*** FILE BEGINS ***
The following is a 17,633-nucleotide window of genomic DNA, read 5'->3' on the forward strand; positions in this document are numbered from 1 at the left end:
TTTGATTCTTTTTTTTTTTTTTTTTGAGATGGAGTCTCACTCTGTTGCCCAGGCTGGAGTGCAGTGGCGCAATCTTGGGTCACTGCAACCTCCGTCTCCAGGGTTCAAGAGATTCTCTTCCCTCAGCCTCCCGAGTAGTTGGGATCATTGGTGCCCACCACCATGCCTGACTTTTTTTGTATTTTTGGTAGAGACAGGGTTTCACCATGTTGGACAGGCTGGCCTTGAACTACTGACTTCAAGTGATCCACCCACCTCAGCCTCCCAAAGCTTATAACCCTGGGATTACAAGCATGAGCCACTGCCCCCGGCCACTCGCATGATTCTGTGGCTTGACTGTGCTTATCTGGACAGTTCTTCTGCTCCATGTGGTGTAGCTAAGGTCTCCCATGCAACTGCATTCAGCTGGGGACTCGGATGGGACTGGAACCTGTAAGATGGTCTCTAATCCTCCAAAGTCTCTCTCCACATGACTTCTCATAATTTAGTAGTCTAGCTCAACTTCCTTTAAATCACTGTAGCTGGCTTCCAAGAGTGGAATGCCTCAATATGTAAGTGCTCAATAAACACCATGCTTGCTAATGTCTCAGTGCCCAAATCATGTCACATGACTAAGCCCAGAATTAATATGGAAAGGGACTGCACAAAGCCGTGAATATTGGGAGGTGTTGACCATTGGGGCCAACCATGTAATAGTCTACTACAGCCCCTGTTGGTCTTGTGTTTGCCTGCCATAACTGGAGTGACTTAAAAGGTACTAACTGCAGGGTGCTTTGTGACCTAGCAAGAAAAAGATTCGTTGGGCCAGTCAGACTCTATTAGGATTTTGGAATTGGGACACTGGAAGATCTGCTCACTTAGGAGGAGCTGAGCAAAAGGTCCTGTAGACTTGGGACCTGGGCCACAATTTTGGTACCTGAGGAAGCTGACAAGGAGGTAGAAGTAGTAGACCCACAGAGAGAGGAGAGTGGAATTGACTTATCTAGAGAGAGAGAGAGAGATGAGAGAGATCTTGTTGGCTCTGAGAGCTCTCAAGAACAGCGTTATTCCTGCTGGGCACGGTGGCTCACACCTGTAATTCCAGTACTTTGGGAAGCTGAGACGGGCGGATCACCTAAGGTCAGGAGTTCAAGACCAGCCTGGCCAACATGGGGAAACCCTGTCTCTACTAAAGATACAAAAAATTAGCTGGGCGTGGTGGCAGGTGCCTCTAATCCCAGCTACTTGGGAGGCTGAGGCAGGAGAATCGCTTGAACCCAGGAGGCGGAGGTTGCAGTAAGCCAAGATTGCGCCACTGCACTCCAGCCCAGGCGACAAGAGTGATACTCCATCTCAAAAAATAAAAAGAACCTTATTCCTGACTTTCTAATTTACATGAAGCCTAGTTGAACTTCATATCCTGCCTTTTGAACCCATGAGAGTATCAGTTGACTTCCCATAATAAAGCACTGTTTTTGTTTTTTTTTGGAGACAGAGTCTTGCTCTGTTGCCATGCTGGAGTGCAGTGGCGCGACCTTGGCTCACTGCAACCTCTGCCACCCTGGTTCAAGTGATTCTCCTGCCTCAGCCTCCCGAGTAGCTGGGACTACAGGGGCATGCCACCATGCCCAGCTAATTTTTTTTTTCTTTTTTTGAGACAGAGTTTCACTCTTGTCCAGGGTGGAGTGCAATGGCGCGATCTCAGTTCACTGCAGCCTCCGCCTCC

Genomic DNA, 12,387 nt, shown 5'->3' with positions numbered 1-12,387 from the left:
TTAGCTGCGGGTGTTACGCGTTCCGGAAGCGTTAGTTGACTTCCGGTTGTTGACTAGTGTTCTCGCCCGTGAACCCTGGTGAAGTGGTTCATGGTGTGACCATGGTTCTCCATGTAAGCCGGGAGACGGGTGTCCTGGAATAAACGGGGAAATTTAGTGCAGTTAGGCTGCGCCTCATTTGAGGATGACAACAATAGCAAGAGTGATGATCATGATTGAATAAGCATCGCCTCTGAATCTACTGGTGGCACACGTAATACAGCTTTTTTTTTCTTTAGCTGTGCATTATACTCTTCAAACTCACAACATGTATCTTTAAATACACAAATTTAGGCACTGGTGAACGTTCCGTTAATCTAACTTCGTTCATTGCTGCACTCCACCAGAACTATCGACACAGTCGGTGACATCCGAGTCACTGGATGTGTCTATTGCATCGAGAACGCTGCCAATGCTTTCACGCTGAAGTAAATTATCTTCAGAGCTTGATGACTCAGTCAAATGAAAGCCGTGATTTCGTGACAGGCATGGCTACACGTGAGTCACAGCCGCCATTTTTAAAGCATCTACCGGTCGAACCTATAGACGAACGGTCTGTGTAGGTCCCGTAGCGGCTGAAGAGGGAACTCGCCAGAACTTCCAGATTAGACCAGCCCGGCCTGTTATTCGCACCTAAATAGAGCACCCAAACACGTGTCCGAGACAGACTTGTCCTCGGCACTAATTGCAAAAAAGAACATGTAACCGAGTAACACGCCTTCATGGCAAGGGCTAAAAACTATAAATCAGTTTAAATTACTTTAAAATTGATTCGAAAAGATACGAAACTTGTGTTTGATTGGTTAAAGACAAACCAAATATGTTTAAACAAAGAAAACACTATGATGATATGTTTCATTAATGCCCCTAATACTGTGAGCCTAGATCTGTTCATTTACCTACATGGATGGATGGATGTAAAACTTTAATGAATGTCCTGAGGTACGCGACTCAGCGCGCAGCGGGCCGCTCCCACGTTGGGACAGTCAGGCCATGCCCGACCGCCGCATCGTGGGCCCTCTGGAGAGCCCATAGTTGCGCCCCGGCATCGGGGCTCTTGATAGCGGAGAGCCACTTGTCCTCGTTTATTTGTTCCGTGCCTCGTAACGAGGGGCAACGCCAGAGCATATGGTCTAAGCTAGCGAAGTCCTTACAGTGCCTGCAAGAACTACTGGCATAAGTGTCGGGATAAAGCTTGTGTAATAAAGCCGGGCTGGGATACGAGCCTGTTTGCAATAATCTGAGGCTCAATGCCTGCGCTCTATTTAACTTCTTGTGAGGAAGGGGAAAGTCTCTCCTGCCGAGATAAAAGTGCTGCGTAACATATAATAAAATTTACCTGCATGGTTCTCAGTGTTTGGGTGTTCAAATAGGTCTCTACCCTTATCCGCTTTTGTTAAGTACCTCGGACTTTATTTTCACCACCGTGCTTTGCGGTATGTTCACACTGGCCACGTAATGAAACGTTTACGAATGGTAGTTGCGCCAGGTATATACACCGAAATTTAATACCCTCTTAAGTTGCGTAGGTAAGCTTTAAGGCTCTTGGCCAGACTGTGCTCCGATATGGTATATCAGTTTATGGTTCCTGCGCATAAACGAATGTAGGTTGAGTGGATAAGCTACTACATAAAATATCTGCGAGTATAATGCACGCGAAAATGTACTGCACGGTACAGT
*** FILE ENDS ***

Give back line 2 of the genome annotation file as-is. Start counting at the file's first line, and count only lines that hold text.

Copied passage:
TTTGATTCTTTTTTTTTTTTTTTTTGAGATGGAGTCTCACTCTGTTGCCCAGGCTGGAGTGCAGTGGCGCAATCTTGGGTCACTGCAACCTCCGTCTCCAGGGTTCAAGAGATTCTCTTCCCTCAGCCTCCCGAGTAGTTGGGATCATTGGTGCCCACCACCATGCCTGACTTTTTTTGTATTTTTGGTAGAGACAGGGTTTCACCATGTTGGACAGGCTGGCCTTGAACTACTGACTTCAAGTGATCCACCCACCTCAGCCTCCCAAAGCTTATAACCCTGGGATTACAAGCATGAGCCACTGCCCCCGGCCACTCGCATGATTCTGTGGCTTGACTGTGCTTATCTGGACAGTTCTTCTGCTCCATGTGGTGTAGCTAAGGTCTCCCATGCAACTGCATTCAGCTGGGGACTCGGATGGGACTGGAACCTGTAAGATGGTCTCTAATCCTCCAAAGTCTCTCTCCACATGACTTCTCATAATTTAGTAGTCTAGCTCAACTTCCTTTAAATCACTGTAGCTGGCTTCCAAGAGTGGAATGCCTCAATATGTAAGTGCTCAATAAACACCATGCTTGCTAATGTCTCAGTGCCCAAATCATGTCACATGACTAAGCCCAGAATTAATATGGAAAGGGACTGCACAAAGCCGTGAATATTGGGAGGTGTTGACCATTGGGGCCAACCATGTAATAGTCTACTACAGCCCCTGTTGGTCTTGTGTTTGCCTGCCATAACTGGAGTGACTTAAAAGGTACTAACTGCAGGGTGCTTTGTGACCTAGCAAGAAAAAGATTCGTTGGGCCAGTCAGACTCTATTAGGATTTTGGAATTGGGACACTGGAAGATCTGCTCACTTAGGAGGAGCTGAGCAAAAGGTCCTGTAGACTTGGGACCTGGGCCACAATTTTGGTACCTGAGGAAGCTGACAAGGAGGTAGAAGTAGTAGACCCACAGAGAGAGGAGAGTGGAATTGACTTATCTAGAGAGAGAGAGAGAGATGAGAGAGATCTTGTTGGCTCTGAGAGCTCTCAAGAACAGCGTTATTCCTGCTGGGCACGGTGGCTCACACCTGTAATTCCAGTACTTTGGGAAGCTGAGACGGGCGGATCACCTAAGGTCAGGAGTTCAAGACCAGCCTGGCCAACATGGGGAAACCCTGTCTCTACTAAAGATACAAAAAATTAGCTGGGCGTGGTGGCAGGTGCCTCTAATCCCAGCTACTTGGGAGGCTGAGGCAGGAGAATCGCTTGAACCCAGGAGGCGGAGGTTGCAGTAAGCCAAGATTGCGCCACTGCACTCCAGCCCAGGCGACAAGAGTGATACTCCATCTCAAAAAATAAAAAGAACCTTATTCCTGACTTTCTAATTTACATGAAGCCTAGTTGAACTTCATATCCTGCCTTTTGAACCCATGAGAGTATCAGTTGACTTCCCATAATAAAGCACTGTTTTTGTTTTTTTTTGGAGACAGAGTCTTGCTCTGTTGCCATGCTGGAGTGCAGTGGCGCGACCTTGGCTCACTGCAACCTCTGCCACCCTGGTTCAAGTGATTCTCCTGCCTCAGCCTCCCGAGTAGCTGGGACTACAGGGGCATGCCACCATGCCCAGCTAATTTTTTTTTTCTTTTTTTGAGACAGAGTTTCACTCTTGTCCAGGGTGGAGTGCAATGGCGCGATCTCAGTTCACTGCAGCCTCCGCCTCC